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Queen-empress Vs. NaraIn Singh - Court Judgment

LegalCrystal Citation
SubjectCriminal
CourtAllahabad High Court
Decided On
Judge
Reported in(1900)ILR22All340
AppellantQueen-empress
RespondentNaraIn Singh
Excerpt:
.....appeals filed under section 9 by the employees working in schools which are established and administered by the cantonment board. [deolali cantonment board v usha devidas dongre, 1993 mah.lj 74; 1993 lab ic 1858 overruled]. - the finding proceeds upon evidence, with which he was more competent to deal, in that it was given in his presence, and he had better opportunities of appraising its worth......inspector that no recruit was to be absent from the lines without a pass. upon the evidence the district magistrate rightly found, if he believed the evidence, which he did, that narain singh was absent from the roll-calls at which he was bound to be present at 7 p.m. and 9-30 p.m. on the 22nd february. the defence of the accused was that he was unable to he present at the first of the two roll-calls because he had been in the court inspector's office till 6-30 p.m. of that evening, and when he went home to get his food, was delayed because the food was not ready. as regards the second roll-call, he says he was asleep. he does not anywhere set up the defence that he was ignorant of the rule about the roll-call. the defence, moreover, is disbelieved, and we shall certainly hot disturb.....
Judgment:

Knox, Actg. C.J. and Blair, J.

1. Narain Singh, a constable, was convicted by the District Magistrate of Jhansi of an offence under Section 29 of Act V of 1861, and sentenced to two months' rigorous imprisonment. Narain Singh was a recruit, and, as such, under the orders of the Reserve Inspector. There is evidence on the record that all policemen at every parade from the 11th were informed by orders of the Reserve Inspector that no recruit was to be absent from the lines without a pass. Upon the evidence the District Magistrate rightly found, if he believed the evidence, which he did, that Narain Singh was absent from the roll-calls at which he was bound to be present at 7 P.M. and 9-30 P.M. on the 22nd February. The defence of the accused was that he was unable to he present at the first of the two roll-calls because he had been in the Court Inspector's office till 6-30 P.M. of that evening, and when he went home to get his food, was delayed because the food was not ready. As regards the second roll-call, he says he was asleep. He does not anywhere set up the defence that he was ignorant of the rule about the roll-call. The defence, moreover, is disbelieved, and we shall certainly hot disturb the Magistrate's finding on these matters of fact. The finding proceeds upon evidence, with which he was more competent to deal, in that it was given in his presence, and he had better opportunities of appraising its worth. There is also much force in what the District Magistrate says, that he tried the offence summarily, and all that a Magistrate trying the case summarily is required by law to enter is the finding, and in case of a conviction, a brief statement of the reasons therefor. We do not expect to find the evidence in full, nor can we lay down, for that would be legislation, that in a case of this kind the Magistrate is bound to do more than record a judgment embodying the substance of the evidence.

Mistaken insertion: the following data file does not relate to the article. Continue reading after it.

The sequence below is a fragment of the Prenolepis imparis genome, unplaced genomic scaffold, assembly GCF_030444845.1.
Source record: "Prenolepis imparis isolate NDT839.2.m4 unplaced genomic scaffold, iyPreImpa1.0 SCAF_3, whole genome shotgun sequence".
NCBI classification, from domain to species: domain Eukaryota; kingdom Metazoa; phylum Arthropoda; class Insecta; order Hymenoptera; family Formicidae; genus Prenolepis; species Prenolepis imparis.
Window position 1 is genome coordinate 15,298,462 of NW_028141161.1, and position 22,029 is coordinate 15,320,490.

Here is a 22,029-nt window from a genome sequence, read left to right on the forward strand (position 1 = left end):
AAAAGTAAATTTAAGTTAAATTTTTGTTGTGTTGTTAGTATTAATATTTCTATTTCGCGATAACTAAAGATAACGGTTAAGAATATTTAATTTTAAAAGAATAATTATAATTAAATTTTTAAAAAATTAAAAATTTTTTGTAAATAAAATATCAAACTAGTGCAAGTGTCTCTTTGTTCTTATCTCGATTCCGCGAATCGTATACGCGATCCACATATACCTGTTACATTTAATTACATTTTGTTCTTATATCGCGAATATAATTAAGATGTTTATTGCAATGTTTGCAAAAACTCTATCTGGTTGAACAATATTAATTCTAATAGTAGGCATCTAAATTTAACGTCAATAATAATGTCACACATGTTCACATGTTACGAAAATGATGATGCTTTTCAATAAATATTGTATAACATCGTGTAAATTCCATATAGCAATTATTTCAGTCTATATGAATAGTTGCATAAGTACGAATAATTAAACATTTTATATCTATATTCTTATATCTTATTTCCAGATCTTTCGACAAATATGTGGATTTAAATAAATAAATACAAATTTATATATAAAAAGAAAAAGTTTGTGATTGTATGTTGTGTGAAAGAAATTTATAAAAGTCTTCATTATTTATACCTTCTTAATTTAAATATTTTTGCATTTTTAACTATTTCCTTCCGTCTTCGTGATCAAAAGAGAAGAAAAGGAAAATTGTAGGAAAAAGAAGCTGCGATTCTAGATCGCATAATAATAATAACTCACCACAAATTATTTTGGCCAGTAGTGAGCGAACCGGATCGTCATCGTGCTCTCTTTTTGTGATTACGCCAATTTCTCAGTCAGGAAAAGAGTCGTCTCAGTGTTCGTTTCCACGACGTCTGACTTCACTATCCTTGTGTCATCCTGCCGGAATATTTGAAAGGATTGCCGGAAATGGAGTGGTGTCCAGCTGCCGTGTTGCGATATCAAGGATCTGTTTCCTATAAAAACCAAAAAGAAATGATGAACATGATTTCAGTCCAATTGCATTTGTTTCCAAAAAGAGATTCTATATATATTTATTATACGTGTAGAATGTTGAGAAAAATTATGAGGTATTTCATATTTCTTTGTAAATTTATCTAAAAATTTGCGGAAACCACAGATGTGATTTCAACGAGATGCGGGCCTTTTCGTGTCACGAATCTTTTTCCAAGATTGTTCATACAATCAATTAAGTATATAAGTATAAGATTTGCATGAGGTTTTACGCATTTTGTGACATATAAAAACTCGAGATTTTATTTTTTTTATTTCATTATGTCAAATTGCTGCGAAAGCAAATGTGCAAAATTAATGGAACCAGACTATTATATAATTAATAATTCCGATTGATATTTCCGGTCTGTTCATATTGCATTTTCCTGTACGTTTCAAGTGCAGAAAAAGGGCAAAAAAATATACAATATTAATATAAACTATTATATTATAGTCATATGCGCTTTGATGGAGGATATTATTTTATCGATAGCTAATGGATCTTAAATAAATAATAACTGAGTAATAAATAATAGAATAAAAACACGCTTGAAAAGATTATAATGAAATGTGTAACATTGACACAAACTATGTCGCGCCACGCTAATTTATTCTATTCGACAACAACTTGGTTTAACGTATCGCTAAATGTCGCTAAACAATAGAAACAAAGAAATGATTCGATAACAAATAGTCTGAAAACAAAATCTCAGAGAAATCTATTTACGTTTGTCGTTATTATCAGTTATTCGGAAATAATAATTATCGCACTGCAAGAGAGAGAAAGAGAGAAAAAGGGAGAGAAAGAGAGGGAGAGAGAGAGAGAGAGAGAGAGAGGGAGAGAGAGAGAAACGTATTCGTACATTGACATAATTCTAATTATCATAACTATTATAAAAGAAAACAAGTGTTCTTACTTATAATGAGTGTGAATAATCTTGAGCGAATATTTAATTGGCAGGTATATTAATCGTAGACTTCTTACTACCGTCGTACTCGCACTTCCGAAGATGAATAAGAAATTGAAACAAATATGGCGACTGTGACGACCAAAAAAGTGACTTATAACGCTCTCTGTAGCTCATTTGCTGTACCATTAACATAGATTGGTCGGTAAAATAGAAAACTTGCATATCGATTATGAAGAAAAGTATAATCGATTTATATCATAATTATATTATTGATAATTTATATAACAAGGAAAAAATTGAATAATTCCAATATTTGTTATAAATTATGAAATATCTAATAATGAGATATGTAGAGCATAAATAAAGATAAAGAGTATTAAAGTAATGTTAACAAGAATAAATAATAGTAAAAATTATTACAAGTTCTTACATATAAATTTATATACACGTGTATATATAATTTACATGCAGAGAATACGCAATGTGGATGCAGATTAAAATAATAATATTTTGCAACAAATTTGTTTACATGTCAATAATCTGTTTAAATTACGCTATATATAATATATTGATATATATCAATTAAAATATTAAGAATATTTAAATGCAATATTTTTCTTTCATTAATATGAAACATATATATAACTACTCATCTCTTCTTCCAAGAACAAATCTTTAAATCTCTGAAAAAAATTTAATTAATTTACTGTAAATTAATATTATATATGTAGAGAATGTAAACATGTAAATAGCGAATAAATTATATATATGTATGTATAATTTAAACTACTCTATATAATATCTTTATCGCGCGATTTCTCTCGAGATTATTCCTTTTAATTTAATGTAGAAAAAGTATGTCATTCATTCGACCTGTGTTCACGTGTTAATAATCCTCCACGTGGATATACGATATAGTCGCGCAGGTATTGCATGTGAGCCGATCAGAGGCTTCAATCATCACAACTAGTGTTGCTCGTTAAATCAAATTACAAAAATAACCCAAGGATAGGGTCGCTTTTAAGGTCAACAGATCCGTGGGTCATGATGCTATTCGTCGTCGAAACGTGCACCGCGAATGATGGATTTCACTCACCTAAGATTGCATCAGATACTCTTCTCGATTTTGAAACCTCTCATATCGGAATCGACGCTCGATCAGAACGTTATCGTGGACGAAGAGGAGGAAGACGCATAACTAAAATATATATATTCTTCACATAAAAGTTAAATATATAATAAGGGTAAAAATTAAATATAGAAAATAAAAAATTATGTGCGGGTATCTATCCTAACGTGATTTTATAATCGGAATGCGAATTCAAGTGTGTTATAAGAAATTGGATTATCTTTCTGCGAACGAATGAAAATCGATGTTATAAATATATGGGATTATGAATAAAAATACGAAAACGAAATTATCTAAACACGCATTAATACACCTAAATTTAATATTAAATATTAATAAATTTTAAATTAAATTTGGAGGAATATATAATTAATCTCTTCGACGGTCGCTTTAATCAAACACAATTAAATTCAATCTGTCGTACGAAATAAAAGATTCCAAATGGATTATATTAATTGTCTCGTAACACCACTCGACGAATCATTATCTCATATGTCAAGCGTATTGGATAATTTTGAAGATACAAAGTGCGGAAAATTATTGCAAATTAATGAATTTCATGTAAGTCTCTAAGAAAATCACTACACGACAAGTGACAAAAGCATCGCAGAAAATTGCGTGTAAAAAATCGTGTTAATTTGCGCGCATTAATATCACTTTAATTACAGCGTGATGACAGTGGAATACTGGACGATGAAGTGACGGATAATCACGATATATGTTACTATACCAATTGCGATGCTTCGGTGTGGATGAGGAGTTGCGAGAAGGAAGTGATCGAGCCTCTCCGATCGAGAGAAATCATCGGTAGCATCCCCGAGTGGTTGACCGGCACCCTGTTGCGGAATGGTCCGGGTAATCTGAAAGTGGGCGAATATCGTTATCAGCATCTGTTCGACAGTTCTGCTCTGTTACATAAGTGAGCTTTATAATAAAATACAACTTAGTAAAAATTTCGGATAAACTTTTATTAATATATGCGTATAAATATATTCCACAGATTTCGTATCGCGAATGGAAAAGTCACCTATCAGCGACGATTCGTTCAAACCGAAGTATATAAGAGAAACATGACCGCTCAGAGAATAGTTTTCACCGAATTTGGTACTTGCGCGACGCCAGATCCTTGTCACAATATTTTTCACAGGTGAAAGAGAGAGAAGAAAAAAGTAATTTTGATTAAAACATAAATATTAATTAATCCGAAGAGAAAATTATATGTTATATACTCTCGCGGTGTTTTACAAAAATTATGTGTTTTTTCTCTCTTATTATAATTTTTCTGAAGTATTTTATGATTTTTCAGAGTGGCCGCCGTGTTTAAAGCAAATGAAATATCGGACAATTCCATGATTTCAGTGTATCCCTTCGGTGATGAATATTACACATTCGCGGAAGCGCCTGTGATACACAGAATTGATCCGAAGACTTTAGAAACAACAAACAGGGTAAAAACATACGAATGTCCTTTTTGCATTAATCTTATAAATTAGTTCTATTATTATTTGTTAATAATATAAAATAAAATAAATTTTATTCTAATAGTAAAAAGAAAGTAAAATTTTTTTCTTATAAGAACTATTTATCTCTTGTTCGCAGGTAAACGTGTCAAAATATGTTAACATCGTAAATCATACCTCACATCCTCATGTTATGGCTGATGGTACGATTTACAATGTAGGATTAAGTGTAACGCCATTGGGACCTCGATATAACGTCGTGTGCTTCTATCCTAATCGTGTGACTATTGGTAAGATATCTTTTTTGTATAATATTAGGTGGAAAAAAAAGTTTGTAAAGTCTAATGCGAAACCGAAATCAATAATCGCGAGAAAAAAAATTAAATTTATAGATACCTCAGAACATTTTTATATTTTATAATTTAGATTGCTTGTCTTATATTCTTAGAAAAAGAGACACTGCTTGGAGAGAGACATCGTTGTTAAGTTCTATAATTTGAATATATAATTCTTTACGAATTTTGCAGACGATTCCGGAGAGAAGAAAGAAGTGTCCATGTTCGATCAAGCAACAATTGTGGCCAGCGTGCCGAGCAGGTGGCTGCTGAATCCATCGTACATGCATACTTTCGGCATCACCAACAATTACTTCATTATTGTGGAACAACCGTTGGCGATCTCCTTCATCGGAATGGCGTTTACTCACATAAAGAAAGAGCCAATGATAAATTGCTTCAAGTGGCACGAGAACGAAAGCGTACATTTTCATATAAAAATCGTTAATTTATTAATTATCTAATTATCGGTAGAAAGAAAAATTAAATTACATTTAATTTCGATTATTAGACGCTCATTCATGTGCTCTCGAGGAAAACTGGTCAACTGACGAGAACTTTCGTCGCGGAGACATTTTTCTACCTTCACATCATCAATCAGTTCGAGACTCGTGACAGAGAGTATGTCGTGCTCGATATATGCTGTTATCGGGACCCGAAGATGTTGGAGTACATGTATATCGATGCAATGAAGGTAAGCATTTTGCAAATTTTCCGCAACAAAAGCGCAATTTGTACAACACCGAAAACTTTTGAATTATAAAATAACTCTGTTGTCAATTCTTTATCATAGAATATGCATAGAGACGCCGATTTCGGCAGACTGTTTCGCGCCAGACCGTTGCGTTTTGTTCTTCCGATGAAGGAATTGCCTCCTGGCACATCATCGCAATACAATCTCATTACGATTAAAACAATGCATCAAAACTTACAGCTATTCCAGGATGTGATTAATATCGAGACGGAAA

2. But it is contended that the Magistrate had no jurisdiction to try this case, and the contention is based upon the words contained in Section 556 of the Code of Criminal Procedure. The argument is that the accused should not have been tried by the District Magistrate in one capacity for breach of an order issued by, or approved of by himself in another capacity as accused's superior officer. We have in this Court in Full Bench decided what meaning is to be put on the words 'a party or personally interested,' and that judgment is in no way affected by the explanation which has been added by Act No. V of 1898, certainly so far as the circumstances of this case are concerned. The accused could have at a proper stage raised this point; he did not do so, nor do we think he could have done so successfully, for we see in the case no substantial interest giving rise to real bias in the mind of the District Magistrate. We do not agree with the learned Judge that the fact that the District Magistrate was much concerned on account of riots between the police and the Madras Infantry Regiment, and that he was taking energetic steps to prevent disturbance of the public peace, is any evidence of any bias on the part of the District Magistrate. Any such conclusion as this we most emphatically decline to draw. A Magistrate may be very properly interested in securing the proper peace of his district, and be at the same time rigidly impartial in trying persons charged with a breach of that peace. The Code of Criminal Procedure recognises this when it gives the District Magistrate special powers of dealing in appeal with proceedings taken to insure security against any breach of the peace. The order therefore which we are now passing is in no way concerned with any such reasoning as that given above. We take into consideration that the accused was a recruit, that nothing was shown against his previous character. Three months is the maximum punishment provided by law, and we think that, on the whole, a sentence of one month's rigorous imprisonment would have sufficed. We accordingly reduce the sentence to one of rigorous imprisonment for one month with effect from the 28th February 1900. Any imprisonment which the accused has suffered since that date will be deemed part of this sentence. Any balance of imprisonment not suffered will run from the date on which he is arrested or submits himself for arrest.


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